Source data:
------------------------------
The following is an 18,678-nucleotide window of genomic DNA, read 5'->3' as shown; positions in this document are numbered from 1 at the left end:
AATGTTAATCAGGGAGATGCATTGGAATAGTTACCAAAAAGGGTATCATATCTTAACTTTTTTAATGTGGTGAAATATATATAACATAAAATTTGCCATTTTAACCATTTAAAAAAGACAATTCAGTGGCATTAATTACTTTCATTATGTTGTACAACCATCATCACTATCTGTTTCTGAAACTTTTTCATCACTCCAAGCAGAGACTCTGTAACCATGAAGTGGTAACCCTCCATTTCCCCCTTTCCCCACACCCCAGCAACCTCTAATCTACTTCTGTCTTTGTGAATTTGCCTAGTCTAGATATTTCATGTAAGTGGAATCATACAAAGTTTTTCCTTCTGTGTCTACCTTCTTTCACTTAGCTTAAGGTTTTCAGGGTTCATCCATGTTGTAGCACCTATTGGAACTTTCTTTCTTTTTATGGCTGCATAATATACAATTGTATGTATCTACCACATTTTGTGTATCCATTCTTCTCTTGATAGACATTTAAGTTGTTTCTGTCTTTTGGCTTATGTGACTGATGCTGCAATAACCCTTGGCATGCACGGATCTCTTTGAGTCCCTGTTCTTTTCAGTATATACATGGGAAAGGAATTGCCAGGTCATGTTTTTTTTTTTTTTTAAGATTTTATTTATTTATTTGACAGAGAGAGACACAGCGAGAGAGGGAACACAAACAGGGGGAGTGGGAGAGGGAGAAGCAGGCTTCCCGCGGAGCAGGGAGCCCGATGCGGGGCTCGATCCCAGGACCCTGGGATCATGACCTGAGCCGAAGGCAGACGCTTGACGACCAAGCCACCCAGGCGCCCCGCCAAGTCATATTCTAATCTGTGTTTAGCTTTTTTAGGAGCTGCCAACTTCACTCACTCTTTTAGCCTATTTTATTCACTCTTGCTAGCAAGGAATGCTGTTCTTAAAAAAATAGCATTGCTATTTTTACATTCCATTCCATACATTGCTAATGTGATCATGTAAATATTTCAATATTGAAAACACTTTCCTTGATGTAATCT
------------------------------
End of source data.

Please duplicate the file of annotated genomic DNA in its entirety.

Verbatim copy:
The following is an 18,678-nucleotide window of genomic DNA, read 5'->3' as shown; positions in this document are numbered from 1 at the left end:
AATGTTAATCAGGGAGATGCATTGGAATAGTTACCAAAAAGGGTATCATATCTTAACTTTTTTAATGTGGTGAAATATATATAACATAAAATTTGCCATTTTAACCATTTAAAAAAGACAATTCAGTGGCATTAATTACTTTCATTATGTTGTACAACCATCATCACTATCTGTTTCTGAAACTTTTTCATCACTCCAAGCAGAGACTCTGTAACCATGAAGTGGTAACCCTCCATTTCCCCCTTTCCCCACACCCCAGCAACCTCTAATCTACTTCTGTCTTTGTGAATTTGCCTAGTCTAGATATTTCATGTAAGTGGAATCATACAAAGTTTTTCCTTCTGTGTCTACCTTCTTTCACTTAGCTTAAGGTTTTCAGGGTTCATCCATGTTGTAGCACCTATTGGAACTTTCTTTCTTTTTATGGCTGCATAATATACAATTGTATGTATCTACCACATTTTGTGTATCCATTCTTCTCTTGATAGACATTTAAGTTGTTTCTGTCTTTTGGCTTATGTGACTGATGCTGCAATAACCCTTGGCATGCACGGATCTCTTTGAGTCCCTGTTCTTTTCAGTATATACATGGGAAAGGAATTGCCAGGTCATGTTTTTTTTTTTTTTTAAGATTTTATTTATTTATTTGACAGAGAGAGACACAGCGAGAGAGGGAACACAAACAGGGGGAGTGGGAGAGGGAGAAGCAGGCTTCCCGCGGAGCAGGGAGCCCGATGCGGGGCTCGATCCCAGGACCCTGGGATCATGACCTGAGCCGAAGGCAGACGCTTGACGACCAAGCCACCCAGGCGCCCCGCCAAGTCATATTCTAATCTGTGTTTAGCTTTTTTAGGAGCTGCCAACTTCACTCACTCTTTTAGCCTATTTTATTCACTCTTGCTAGCAAGGAATGCTGTTCTTAAAAAAATAGCATTGCTATTTTTACATTCCATTCCATACATTGCTAATGTGATCATGTAAATATTTCAATATTGAAAACACTTTCCTTGATGTAATCT